He called out for help from other beachgoers, who helped him in and "really kind of showed their Aloha," he said.
With their help, he said he got dressed to wait for emergency crews.
"There's about five people putting pressure on the cut, and I told them I wanted to get my clothes on," O'Leary said. "So we got them, and we kind of put it on."
The attack marks Hawaii's eighth confirmed shark encounter this year.

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Police in Washington D.C. are looking for two women who twerked on a man, sexually assaulting him. 
Officers say the man was talking on the phone and using an ATM when one of the women went up to him. 
When he backed away, the other woman tried to touch him.
Police say the man didn't know who they were, and didn't seem to want to know them. 
Officers say when they find the twerkers, they should face charges of 3rd degree sexual assault.

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PANAMA CITY, Fla. (AP) - A woman has been reunited with her class ring thanks to a man who found it while using a metal detector and then tracked her down.
Glenda Sullivan tell the News Herald of Panama City that Phillip Mazaruk recently found her at her job as circulation call center manager for the newspaper. He told her he'd found her class ring, buried about 10 inches underground at Deer Point Lake.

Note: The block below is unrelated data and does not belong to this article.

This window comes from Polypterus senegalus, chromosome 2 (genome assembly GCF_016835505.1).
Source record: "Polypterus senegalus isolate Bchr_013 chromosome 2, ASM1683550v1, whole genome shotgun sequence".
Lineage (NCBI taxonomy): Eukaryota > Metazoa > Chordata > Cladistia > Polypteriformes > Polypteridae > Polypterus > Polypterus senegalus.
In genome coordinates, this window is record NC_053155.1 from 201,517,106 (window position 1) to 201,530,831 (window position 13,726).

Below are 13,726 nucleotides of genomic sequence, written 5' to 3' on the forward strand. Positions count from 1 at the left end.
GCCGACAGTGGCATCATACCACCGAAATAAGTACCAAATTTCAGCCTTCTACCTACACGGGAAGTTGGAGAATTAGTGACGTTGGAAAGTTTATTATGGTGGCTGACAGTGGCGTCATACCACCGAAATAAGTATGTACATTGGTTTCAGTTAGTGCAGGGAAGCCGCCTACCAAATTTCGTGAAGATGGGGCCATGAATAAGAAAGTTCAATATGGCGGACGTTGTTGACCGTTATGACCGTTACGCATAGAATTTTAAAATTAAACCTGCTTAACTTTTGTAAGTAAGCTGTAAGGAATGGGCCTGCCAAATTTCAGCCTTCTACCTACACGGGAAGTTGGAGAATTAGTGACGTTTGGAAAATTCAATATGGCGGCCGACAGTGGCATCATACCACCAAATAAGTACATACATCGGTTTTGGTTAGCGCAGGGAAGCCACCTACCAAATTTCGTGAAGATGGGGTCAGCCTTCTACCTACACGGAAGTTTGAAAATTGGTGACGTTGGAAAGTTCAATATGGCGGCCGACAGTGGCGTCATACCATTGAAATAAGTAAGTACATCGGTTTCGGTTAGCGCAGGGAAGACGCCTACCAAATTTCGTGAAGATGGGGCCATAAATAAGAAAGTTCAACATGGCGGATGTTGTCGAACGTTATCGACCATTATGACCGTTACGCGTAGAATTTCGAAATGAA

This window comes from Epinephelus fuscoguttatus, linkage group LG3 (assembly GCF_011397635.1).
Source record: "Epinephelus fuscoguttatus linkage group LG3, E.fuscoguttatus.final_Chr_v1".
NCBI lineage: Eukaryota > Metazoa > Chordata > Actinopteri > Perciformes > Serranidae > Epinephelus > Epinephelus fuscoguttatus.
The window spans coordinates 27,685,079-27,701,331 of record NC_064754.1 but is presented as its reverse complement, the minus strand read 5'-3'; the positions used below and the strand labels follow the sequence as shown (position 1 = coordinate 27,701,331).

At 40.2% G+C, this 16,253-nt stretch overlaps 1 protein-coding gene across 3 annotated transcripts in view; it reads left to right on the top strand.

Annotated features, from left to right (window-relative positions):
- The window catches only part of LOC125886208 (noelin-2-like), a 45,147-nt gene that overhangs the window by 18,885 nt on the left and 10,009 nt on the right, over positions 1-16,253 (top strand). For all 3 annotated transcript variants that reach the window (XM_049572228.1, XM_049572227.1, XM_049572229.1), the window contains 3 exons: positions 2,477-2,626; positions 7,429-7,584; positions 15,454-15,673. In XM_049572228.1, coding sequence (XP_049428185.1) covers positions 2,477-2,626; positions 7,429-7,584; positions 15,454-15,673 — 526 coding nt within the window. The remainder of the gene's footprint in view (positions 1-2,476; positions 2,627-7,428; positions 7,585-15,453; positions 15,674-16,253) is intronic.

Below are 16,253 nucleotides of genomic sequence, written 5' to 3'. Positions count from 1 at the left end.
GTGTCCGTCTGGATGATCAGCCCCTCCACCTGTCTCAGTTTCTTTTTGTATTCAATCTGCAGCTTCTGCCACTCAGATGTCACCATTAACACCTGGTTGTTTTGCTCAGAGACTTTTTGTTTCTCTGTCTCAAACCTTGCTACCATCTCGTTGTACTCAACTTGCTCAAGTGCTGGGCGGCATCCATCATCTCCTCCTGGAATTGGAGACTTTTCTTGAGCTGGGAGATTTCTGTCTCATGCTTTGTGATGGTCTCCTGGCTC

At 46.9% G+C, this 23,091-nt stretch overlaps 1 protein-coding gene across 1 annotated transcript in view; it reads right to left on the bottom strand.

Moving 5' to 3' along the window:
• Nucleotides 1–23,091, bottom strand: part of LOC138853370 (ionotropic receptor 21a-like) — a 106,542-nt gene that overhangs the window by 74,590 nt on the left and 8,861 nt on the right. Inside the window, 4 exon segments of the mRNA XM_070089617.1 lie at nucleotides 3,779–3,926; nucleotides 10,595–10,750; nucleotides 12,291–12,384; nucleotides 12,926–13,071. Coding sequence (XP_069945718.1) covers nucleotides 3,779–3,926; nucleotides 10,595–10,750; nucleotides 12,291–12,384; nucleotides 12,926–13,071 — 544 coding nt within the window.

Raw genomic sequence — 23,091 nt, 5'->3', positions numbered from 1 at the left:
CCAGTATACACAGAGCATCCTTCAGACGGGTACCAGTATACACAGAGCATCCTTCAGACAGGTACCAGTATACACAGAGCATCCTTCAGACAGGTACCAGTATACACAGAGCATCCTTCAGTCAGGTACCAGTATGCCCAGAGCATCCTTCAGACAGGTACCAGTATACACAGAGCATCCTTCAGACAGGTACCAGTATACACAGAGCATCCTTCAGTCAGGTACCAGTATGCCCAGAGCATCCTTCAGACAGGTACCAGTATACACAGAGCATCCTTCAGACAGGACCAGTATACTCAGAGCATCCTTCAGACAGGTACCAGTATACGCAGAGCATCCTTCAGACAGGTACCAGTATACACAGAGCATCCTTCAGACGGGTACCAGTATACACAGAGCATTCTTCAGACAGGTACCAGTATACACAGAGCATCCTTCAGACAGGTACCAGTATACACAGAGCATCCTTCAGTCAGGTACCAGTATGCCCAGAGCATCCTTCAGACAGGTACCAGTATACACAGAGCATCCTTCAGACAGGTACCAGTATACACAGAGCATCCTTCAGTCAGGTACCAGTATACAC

Sullivan says she's as giddy as a 16-year-old at the thought of having her ring back. She says she remembers frequenting the lake with her children and assumes it slipped off her finger during one of those visits.
Mazaruk says he and a co-worker at Coastal Helicopters tracked Sullivan with a first name, middle initial, high school and class year.

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A woman in London learned the hard way that eBay isn't always flawless. 
She ordered a table set, but when the package arrived, the box had 40 plastic bags filled with live fish in water. 
She posted a video on Facebook, examining what was in the bags.
Turns out, it was a delivery mix up, and the pet store near her house got her table and chairs.
The young woman says all the fish survived, and she was able to exchange them for her rightful delivery.